Driving tests

What’s a water truck and are they stable?

Water trucks (also called water tankers, water carts and water tanker lorries) are small to medium-sized rigid trucks with a water tank and pumping equipment on the back. They are used for four main tasks:

  1. Carrying water for fire prevention or crowd control
  2. Carrying drinking water to supply to rural properties
  3. Carrying water to use in construction and civil engineering projects for dust suppression
  4. Carrying water for irrigation

They come with various attachments to dispense the water. This could be a pump with a hose, a cannon for high-pressure water spraying, or a dribble bar (a wide bar across the front or back of the truck that dribbles a curtain of water for dust suppression).

A water truck softens a horse racing track
Dust suppression at a mine
A water truck watering plants in a park.

A larger tanker can carry upwards of 20000 litres, while a small tanker would carry 5-10,000 litres.

Ensure you have the right licence (class 2 or 4) for the weight of water truck you are driving.

You can hire a water truck here. When hiring a truck, try to get them to fill the water because it takes ages.

Examples of water truck use

  1. Transporting water to remote parts of a farm so that irrigation can continue or stock can be watered
  2. Applying water to dry earth when soil compaction is required – water is metered at the right volume to ensure that the soil is not waterlogged but also not too dry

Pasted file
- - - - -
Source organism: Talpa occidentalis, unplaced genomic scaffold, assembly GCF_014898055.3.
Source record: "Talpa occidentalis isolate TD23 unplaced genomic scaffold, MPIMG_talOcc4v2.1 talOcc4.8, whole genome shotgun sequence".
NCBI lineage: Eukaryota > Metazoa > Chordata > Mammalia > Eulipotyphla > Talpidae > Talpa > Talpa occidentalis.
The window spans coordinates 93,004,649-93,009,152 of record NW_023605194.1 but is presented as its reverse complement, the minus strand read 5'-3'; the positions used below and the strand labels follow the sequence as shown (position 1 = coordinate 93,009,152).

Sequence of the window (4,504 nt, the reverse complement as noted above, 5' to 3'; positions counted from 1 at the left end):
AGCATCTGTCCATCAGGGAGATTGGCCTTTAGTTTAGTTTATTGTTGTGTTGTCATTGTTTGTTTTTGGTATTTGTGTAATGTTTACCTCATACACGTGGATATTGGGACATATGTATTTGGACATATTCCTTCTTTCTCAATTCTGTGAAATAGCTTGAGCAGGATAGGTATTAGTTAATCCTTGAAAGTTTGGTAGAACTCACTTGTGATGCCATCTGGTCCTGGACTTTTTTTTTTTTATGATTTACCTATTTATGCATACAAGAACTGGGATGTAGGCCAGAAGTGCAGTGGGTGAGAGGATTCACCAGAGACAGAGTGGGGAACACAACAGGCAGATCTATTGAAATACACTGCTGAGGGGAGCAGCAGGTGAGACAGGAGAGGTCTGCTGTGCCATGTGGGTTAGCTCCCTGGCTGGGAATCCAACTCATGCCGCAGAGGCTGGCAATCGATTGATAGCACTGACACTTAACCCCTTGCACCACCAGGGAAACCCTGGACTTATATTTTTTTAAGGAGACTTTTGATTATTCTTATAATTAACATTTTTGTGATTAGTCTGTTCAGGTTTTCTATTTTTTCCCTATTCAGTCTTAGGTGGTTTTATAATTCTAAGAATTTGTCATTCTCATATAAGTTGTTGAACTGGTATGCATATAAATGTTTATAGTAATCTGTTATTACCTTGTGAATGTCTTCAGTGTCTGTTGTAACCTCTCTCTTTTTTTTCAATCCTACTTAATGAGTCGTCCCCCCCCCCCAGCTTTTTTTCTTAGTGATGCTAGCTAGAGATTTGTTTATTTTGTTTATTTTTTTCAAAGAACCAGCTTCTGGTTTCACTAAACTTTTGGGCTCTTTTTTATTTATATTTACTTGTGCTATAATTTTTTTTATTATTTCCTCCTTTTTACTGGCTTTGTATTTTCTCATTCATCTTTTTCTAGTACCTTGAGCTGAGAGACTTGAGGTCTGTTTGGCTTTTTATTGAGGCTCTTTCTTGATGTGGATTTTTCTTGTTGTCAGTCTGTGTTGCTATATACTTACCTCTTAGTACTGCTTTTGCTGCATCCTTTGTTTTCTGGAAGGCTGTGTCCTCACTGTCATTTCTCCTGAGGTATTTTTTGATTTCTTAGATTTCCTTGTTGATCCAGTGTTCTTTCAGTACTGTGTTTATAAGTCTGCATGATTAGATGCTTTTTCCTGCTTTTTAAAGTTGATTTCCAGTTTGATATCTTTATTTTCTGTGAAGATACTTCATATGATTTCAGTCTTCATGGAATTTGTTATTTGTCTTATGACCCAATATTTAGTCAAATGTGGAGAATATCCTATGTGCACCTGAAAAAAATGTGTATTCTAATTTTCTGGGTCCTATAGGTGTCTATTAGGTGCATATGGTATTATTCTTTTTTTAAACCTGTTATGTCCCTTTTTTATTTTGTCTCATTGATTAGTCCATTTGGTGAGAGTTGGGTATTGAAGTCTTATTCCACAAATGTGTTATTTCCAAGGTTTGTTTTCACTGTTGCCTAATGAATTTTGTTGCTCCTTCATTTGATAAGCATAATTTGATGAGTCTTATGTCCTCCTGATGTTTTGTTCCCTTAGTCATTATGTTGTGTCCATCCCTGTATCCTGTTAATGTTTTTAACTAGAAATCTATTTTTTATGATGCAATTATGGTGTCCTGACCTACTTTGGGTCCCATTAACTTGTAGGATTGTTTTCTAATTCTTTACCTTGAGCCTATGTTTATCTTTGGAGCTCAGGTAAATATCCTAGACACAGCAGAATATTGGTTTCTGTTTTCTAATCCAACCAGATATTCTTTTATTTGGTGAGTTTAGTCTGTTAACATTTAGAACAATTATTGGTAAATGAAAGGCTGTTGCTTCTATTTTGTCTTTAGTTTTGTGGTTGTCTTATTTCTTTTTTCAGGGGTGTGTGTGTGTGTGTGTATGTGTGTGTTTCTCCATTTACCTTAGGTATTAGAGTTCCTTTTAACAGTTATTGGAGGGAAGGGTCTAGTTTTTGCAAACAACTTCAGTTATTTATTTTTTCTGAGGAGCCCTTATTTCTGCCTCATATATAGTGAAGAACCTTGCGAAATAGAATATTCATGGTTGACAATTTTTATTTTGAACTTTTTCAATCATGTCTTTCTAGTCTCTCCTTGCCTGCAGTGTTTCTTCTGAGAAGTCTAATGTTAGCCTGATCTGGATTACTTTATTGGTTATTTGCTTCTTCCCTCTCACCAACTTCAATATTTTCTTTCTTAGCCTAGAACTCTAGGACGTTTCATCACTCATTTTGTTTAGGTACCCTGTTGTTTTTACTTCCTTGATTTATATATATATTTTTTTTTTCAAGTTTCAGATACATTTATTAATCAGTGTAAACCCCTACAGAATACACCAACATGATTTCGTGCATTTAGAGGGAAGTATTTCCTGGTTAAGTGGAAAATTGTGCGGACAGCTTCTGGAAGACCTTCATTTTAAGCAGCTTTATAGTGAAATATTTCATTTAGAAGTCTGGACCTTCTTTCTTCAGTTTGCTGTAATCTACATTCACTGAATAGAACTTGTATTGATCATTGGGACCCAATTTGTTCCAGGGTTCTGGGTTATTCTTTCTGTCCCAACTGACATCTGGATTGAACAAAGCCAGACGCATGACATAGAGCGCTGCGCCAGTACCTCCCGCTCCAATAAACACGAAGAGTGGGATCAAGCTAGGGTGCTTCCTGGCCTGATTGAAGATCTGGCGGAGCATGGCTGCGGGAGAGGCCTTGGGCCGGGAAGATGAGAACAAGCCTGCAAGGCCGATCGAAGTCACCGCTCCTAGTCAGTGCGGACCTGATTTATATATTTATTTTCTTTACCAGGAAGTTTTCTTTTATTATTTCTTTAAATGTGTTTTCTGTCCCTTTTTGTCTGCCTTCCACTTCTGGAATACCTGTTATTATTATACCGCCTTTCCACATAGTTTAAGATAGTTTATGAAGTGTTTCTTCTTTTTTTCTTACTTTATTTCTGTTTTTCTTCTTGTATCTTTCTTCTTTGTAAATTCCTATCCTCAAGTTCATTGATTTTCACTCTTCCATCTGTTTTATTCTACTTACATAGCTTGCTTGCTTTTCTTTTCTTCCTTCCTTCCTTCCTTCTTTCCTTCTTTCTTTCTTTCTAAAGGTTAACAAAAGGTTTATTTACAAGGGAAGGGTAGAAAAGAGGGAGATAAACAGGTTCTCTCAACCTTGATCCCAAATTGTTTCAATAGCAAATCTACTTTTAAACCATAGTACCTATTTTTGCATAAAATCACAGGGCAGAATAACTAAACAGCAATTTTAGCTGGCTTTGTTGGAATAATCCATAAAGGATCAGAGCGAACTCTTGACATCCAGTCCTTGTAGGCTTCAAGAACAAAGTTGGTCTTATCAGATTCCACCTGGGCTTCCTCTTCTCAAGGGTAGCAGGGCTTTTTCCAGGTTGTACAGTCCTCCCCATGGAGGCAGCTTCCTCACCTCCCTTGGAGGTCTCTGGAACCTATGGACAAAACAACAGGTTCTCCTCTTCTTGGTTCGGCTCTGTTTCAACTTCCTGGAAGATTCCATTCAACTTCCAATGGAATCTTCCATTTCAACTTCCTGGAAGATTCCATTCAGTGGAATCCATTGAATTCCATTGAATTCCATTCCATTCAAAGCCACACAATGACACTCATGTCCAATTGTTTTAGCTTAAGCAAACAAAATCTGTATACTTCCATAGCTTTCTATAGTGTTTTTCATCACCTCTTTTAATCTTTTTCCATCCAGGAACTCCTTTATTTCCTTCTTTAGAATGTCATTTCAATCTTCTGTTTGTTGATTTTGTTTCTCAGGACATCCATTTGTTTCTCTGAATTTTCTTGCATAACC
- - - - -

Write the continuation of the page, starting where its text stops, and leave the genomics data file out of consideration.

3. At some dirt track racing events (motor racing and horse racing), the track needs to be slightly slick or soft, so a water truck is used to maintain the surface
  4. In large construction projects and in mining and quarrying, dust can be a major hazard. Water trucks dampen the surface to suppress the dust.
  5. Fighting fires in rural areas
  6. Washing the road surface
  7. Watering plants (using a sprayer)
  8. Crowd control and dispersal (using a water cannon)

Difficulties driving a water truck

Water trucks can suffer from surging and sloshing which makes them inherently less stable through the corners and makes it more difficult to brake smoothly as the surge changes the centre of gravity and pushes the truck. A fast right-left or left-right series of bends increases the risk of rollover as the water sloshes to one side then back to the other at the same time as the vehicle changes direction.

Some water trucks have baffles in them to slow down the rate of water flow and reduce its effects on lateral stability.

All water truck drivers should do a rollover prevention course. Click on the course information to the left.

driver training courses

Darren has written over 3000 articles about driving and vehicles, plus almost 500 vehicle reviews and numerous driving courses. Connect with him on LinkedIn by clicking the name above

Posted in Advice, Heavy Vehicle